A record fifth-wicket partnership between Tillakaratne Dilshan and Angelo Mathews kept Sri Lanka in with a fighting chance of avoiding defeat in the first Test against Australia. The pair put on 161 - a Sri Lanka record for any wicket in Australia - to help their side recover from their overnight 87 for four and avoid the follow-on.
However, the persistence of Peter Siddle finally paid off for Australia as he ended with five wickets and Sri Lanka’s last four fell for the addition of just 20 runs. Australia’s openers, Ed Cowan and David Warner, then both survived chances to take their side to stumps on 27 without loss in their second innings - a lead of 141 runs.
The Hobart rain again had it say, with a brace of interruptions necessitating another late finish. Sri Lanka added exactly 100 in the first session before the first of them brought the players off for lunch. By that time, Dilshan and Mathews had blunted Australia’s victory charge and moved on to 103 and 45 respectively.
They were helped by Mitchell Starc’s continuing inconsistency and a suspected side strain for Ben Hilfenhaus, who left the field during his fourth over never to return, and scored at a good rate until Dilshan slowed down in the 90s. He spent half an hour collecting those 10 runs, but eventually reached his milestone from his 148th delivery to spark a joyful celebration.
Dilshan’s main scoring area throughout his innings was through the off-side as he cut and drove with power, with most of his boundaries coming in the arc between gully and mid-off. His tempo slowed after lunch as he appeared to tire and survived a caught behind appeal off Siddle when on 125.
Dilshan did manage to outlast Mathews, who had played a willing second fiddle and finally departed, after a review, leg before to Siddle for 75 off 186 balls shortly before tea. That marked the end of a potentially match-saving fifth-wicket partnership, but the floodgates did not open just yet for Australia.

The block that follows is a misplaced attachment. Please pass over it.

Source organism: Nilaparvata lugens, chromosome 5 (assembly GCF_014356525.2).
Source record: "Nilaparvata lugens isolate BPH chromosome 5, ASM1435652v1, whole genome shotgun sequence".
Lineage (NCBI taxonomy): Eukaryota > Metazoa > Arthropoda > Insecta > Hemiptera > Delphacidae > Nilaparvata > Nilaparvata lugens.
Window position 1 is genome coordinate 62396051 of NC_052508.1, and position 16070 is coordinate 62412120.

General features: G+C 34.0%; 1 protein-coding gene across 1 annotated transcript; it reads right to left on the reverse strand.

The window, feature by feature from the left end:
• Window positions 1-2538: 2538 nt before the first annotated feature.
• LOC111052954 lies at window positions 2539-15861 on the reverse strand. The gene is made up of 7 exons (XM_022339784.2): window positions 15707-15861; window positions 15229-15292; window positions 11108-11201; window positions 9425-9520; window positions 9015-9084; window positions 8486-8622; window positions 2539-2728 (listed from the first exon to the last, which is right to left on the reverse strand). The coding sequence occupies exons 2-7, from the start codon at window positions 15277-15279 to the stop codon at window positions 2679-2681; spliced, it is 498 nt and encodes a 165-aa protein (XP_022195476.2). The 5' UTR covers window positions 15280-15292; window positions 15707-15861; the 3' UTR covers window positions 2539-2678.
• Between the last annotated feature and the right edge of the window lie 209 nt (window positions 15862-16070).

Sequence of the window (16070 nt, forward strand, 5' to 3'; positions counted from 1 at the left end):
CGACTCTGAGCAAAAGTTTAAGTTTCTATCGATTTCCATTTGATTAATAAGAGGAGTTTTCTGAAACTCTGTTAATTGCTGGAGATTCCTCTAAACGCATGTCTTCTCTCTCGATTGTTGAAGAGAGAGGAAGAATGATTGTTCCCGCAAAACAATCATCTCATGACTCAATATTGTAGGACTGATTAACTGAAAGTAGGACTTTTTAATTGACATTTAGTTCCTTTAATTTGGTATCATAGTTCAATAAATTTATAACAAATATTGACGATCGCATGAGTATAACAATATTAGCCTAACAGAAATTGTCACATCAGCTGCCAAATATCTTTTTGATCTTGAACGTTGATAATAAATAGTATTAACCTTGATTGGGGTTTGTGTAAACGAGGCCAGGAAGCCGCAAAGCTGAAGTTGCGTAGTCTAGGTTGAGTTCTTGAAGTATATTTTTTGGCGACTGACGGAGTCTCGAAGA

Prasanna Jayawardene joined Dilshan until he was eventually yorked by Starc when on 147 to bring to an end one of his better Test innings, while Jayawardene himself hit a fluent 40 before falling to trigger the mini-collapse that would end the Sri Lankan first innings at 336.
Cowan and Warner then extended Australia’s lead to 141 prior to the close, with the former benefiting from Sri Lanka’s failure to review a leg-before shout when he was on five and the latter edging just wide of second slip.
Sri Lanka’s task now looks a simple one. Barring a spectacular Australia second innings collapse, they will have to bat for around three and a half sessions to earn a draw on a pitch that, as Dilshan and Mathews showed, is by no means a minefield. Thanks to that pair, things look a lot rosier than they did at stumps yesterday, but Australia are probably still just about favourites to seal the win.
© Cricket World 2012
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